The question then is the basis on which a true and sustainable Brand India can be built. A hypothesis is that Brand India would need to be built not be only on the arithmetic of sales and reach but would need to be on something that could be more intrinsic to Indian market. It would appear that from design to delivery there could be ways in which an Indian hue can create a distinctive Indian brand. While Tata Motors Nano car, Titan Xylo watches, Taj and ITC hotels, Goyal’s Jet Airways and Kingfisher spirits are examples of Indian corporations building globally visible brands, Toyota Innova MUV and Etios Sedan as well as Etios Liva Hatchback, Nissan Micra and Hyundai Santro are examples of customized Indian designs being generated by multinational corporations with global visibility. Particularly, in areas where India has natural comparative advantage such as basmati rice, jewelry, clothing, herbs, spices, tea and coffee, and more recently market-scale advantage such as steel, automobiles and devices, creation of Brand India would be desirable and feasible. To be able to do this, Indian corporations would need to integrate modern technology with native heritage, and achieve higher levels of product quality and service delivery. Until products come on to their own, the high brand power of the Indian corporate groups needs to be utilized for the purpose.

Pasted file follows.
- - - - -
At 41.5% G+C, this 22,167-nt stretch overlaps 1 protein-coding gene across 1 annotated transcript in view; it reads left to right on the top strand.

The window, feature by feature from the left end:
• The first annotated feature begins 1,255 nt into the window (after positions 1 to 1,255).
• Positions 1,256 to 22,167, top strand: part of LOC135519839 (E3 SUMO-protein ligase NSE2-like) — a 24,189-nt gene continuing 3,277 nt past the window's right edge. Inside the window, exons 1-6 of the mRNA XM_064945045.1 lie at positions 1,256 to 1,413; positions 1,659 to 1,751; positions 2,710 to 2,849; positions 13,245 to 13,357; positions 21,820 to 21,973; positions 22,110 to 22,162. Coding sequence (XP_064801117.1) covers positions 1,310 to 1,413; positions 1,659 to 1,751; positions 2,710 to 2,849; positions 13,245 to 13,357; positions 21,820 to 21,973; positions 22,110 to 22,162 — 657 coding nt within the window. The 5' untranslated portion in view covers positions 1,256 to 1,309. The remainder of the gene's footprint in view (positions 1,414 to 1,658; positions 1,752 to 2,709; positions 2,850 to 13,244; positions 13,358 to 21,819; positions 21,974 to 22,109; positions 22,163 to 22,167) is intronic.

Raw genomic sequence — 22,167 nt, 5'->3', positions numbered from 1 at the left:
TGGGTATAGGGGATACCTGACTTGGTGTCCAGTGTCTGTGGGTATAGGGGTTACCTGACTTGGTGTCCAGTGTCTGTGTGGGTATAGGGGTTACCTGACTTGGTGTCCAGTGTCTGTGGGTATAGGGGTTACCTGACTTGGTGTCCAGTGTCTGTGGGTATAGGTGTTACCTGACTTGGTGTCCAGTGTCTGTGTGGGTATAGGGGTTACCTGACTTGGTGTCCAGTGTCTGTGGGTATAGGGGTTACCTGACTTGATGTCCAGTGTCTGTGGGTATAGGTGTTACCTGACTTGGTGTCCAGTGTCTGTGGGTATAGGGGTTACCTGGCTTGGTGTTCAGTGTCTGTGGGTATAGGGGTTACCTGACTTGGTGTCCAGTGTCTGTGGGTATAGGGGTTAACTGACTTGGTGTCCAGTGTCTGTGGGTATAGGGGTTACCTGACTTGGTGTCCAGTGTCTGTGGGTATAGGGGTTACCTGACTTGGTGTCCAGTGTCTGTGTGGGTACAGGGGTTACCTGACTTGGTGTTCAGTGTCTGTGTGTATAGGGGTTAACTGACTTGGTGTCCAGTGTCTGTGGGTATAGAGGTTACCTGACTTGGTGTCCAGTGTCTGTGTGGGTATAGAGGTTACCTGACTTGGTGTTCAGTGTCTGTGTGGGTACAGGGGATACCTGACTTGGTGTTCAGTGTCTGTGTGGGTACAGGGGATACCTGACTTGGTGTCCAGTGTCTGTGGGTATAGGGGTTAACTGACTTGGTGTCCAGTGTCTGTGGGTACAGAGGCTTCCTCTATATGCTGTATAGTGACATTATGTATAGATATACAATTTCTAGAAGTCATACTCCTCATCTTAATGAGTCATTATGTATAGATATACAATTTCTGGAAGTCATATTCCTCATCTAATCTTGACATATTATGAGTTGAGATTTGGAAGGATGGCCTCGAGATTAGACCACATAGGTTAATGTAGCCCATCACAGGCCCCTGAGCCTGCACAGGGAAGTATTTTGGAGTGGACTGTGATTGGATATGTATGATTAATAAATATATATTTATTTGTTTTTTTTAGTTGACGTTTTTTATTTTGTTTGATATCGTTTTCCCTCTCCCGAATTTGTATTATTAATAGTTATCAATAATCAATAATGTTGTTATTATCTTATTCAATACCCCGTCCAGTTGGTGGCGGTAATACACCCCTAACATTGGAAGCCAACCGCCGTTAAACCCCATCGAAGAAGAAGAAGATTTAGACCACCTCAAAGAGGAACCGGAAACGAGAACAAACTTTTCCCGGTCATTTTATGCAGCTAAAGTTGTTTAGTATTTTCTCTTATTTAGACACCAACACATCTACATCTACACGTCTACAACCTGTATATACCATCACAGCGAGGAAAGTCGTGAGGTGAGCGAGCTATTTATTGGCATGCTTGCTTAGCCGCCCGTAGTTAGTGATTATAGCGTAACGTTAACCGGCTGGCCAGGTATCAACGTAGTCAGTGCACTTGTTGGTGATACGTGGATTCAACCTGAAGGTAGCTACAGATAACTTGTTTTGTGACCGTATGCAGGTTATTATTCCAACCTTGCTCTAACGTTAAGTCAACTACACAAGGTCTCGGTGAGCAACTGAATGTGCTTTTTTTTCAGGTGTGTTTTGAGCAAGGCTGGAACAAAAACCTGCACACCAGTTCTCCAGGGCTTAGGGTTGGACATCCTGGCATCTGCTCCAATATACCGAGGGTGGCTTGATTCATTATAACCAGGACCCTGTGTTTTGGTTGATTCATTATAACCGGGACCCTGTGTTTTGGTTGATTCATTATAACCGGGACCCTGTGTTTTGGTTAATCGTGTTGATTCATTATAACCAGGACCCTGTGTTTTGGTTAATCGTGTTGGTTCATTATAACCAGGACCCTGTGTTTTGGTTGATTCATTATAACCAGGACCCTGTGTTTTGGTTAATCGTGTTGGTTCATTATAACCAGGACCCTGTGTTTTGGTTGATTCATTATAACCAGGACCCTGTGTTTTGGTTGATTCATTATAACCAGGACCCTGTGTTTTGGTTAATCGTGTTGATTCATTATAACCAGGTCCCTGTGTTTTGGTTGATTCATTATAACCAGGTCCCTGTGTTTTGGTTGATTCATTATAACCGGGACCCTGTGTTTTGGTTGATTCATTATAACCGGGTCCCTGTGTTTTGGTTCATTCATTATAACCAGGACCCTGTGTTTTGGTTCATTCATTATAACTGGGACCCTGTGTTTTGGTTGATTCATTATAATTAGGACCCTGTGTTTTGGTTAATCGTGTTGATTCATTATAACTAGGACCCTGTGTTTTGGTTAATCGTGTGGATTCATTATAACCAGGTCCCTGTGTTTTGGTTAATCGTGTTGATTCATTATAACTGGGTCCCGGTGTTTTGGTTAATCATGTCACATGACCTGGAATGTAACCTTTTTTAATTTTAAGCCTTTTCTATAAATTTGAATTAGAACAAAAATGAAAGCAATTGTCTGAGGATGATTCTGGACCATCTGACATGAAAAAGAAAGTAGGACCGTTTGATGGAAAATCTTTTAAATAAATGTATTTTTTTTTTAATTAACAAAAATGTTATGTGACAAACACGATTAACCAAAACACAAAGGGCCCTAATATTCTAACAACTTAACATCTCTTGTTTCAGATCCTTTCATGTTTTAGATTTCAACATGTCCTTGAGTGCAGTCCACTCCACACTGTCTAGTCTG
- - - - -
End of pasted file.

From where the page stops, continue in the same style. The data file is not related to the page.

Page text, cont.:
Unified versus split branding
The strategy of branding has a significant impact on the power a brand will be ultimately able to generate. Empathetic and evocative naming of brands provides great connectivity to the user. Indian truck and bus maker Ashok Leyland named its medium duty truck as Comet and medium duty bus as Viking in the 1950s, a branding which has grown from strength to strength over the decades due to the simplicity and connectivity. So has been its naming of its heavy duty truck range as Hippo and Rhino! Apple’s simple “i” became universally evocative for a range of gadgets. Companies such as Samsung which reveled in name and brand proliferation have started discovering the virtues of polarizing branding of smart phones and tablets around the most successful Galaxy brand lineup. Brands also benefit from supplanting across product divisions to inject energy into tepid product or business lineups. Sony successfully resorted to extension of its successful Walkman and Cybershot brands of music systems and cameras respectively, and the Bravia TV brand to reenergize its cell phone range. On the other hand, Nokia once a market leader in cell phones continues to slip in leadership with unhelpful operating systems and impersonally numbered brands. To qualify as an empathetic and evocative brand, the brand should have an ability to create a physical image, and usher in a virtual experience the moment the brand name is mentioned.